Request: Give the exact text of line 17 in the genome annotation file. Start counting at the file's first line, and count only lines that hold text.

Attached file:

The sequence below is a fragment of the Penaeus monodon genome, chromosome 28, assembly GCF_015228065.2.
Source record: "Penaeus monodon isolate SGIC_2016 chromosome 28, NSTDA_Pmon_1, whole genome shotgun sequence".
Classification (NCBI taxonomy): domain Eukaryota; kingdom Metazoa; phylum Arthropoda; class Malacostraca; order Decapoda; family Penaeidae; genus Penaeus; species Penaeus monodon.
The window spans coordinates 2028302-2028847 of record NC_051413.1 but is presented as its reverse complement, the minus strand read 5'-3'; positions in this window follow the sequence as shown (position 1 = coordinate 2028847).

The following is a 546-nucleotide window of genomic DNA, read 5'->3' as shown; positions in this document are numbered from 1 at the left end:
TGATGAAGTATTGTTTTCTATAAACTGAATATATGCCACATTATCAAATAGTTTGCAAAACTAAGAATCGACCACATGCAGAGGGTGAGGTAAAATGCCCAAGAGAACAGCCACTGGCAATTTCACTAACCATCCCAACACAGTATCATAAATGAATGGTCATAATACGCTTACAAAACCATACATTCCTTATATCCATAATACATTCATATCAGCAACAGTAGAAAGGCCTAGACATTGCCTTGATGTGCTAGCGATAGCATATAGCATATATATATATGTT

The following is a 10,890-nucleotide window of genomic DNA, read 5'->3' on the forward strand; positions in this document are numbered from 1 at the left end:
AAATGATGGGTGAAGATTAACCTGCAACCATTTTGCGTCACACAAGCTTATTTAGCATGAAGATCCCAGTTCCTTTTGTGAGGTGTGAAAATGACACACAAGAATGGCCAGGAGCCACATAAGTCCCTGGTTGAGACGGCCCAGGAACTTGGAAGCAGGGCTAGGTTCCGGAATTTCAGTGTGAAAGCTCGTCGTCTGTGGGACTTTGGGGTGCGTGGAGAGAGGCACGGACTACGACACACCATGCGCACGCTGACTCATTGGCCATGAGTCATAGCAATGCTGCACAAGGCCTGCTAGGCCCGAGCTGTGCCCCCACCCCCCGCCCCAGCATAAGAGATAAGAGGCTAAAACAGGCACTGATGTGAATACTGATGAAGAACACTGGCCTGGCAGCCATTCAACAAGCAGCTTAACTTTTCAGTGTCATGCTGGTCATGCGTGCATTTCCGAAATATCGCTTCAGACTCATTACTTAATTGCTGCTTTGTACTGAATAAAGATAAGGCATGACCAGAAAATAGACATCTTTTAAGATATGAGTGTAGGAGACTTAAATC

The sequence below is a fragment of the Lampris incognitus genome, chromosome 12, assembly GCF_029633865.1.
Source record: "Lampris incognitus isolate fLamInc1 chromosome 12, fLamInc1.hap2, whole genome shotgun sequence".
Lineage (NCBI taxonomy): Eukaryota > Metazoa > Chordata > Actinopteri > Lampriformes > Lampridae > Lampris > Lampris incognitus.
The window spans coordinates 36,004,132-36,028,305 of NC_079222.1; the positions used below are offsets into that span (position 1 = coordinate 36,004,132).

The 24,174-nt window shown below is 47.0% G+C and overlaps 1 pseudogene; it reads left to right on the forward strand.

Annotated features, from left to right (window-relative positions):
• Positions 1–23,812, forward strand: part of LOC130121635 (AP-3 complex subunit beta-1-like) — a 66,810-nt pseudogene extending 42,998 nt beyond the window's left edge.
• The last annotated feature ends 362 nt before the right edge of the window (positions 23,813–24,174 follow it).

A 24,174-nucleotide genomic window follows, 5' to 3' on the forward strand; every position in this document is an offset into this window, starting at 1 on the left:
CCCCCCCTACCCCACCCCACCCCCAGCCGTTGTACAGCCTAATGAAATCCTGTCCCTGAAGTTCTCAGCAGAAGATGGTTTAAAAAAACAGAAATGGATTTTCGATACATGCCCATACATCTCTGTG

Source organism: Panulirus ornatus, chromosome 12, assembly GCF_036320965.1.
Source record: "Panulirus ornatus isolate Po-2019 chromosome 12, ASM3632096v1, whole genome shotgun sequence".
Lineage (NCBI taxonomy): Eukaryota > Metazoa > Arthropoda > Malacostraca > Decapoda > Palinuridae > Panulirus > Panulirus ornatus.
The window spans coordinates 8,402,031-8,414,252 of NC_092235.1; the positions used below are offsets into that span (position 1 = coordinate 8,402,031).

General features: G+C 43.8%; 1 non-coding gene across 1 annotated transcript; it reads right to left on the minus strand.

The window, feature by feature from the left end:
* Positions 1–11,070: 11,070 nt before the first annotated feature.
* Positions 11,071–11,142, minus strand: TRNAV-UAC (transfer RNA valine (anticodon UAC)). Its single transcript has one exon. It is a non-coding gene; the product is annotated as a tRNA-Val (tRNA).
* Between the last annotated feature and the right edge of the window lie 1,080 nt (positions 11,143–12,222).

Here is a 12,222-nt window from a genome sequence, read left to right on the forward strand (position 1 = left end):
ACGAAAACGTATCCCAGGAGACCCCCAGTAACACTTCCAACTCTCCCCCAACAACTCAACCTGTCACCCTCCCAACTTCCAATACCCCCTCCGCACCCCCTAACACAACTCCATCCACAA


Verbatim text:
A 24,174-nucleotide genomic window follows, 5' to 3' on the forward strand; every position in this document is an offset into this window, starting at 1 on the left: